3 Citations in this Annotation:
Meredith Clausen on three books by Ada Louise Huxtable
13 May, 2021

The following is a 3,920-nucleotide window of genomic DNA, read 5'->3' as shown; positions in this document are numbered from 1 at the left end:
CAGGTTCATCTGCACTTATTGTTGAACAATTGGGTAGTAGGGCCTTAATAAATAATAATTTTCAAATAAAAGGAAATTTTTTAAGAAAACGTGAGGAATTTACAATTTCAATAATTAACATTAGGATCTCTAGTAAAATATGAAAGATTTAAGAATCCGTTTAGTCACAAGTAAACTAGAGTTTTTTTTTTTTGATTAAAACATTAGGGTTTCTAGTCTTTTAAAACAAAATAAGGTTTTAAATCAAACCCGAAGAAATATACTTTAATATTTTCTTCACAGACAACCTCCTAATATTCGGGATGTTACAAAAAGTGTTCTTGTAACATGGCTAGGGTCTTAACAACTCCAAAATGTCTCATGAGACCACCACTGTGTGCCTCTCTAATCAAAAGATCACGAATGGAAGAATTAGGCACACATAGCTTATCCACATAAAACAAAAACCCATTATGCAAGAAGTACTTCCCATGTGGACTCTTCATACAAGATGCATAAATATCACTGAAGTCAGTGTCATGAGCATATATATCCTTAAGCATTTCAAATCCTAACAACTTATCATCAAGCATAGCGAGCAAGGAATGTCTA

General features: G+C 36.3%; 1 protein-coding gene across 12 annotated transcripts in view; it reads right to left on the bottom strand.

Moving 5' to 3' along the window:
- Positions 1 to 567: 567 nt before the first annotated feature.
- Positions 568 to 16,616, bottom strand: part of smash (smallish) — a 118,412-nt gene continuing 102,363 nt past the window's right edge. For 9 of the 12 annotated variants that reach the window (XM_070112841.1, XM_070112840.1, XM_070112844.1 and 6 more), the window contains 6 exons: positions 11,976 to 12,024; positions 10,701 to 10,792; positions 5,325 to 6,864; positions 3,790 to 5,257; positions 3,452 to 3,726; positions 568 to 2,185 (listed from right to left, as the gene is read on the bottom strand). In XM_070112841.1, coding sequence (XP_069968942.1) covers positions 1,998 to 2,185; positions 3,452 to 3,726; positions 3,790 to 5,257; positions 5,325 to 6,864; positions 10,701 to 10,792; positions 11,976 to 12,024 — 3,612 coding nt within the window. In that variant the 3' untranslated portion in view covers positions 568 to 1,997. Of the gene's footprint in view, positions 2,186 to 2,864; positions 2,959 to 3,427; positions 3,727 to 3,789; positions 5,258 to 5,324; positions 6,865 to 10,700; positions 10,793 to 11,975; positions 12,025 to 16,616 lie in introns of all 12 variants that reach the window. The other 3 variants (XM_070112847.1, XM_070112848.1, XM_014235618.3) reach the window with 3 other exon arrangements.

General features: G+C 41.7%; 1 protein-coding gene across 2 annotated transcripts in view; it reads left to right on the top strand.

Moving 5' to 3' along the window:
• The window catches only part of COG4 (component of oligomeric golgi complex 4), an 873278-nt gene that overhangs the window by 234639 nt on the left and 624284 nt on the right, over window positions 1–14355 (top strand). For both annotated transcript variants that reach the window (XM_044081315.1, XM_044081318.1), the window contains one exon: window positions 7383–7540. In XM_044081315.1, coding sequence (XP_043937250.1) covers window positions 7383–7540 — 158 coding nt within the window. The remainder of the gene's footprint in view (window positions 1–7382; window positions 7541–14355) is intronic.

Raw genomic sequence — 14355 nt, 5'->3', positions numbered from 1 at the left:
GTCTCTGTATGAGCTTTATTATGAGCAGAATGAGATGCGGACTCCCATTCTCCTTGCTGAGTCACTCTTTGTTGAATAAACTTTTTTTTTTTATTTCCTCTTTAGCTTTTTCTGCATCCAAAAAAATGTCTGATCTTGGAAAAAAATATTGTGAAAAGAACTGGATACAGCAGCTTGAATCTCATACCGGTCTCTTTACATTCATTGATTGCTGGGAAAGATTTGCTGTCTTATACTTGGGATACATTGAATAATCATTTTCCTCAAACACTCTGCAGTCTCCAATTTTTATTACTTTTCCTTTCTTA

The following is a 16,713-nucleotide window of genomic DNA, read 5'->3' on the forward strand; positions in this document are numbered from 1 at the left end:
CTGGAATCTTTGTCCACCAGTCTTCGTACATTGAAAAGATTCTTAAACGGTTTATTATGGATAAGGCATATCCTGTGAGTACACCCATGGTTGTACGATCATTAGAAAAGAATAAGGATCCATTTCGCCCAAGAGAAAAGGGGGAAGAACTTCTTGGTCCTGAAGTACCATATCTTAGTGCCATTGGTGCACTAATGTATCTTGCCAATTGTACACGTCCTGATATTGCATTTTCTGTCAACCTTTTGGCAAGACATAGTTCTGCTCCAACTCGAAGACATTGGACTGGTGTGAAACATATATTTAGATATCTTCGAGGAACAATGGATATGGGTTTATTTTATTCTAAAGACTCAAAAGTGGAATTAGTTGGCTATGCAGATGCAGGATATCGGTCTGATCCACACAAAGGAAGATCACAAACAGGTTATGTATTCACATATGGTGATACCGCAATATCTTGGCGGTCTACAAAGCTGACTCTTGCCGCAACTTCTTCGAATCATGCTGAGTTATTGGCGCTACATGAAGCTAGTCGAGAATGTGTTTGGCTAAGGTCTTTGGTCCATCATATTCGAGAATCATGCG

Of the numerous books and scores of articles – in the New York Times, Wall Street Journal, New York Review of Books, and elsewhere – all are important, but these three (Kicked a Building Lately?; Goodbye History, Hello Hamburger; and The Unreal America) come to mind as perhaps the most emblematic of her work. They reveal her sharp eye, critical mind, her awareness simultaneously of both the tiny but telling detail and larger societal trends. What is so extraordinary about Huxtable was her ability to touch the lives of so many people in major ways – the public at large unsophisticated about matters architectural, affecting their attitudes about the buildings in their midst. Her lively, often fiery essays brought those inert buildings to life, not arousing just an awareness of them but how they affected their daily lives, what to love about them but also to hate. While buttressed by her deep knowledge of architectural history nurtured not only by renowned architectural historian Henry Russell Hitchcock but also by Philip Johnson, curator of architecture and design at MoMA, the weight of learnedness never showed, and her prose remained free of pretension, academic jargon, always accessible to the average person. Born, raised, and living in New York City within walking distance of Central Park, Huxtable was keenly aware of the big city on multiple scales, from the modest sidewalk storefront to towering Wall Street banks and company skyscrapers, and had an invaluable firsthand experience of how cities work. This was complemented by an insider’s view provided by her husband, an industrial designer operating alongside but distinctly outside the highly competitive ranks of architecture, which served to enrich her keen awareness of how things work in the design professions. As Paul Goldberger so aptly put it, she made architecture matter.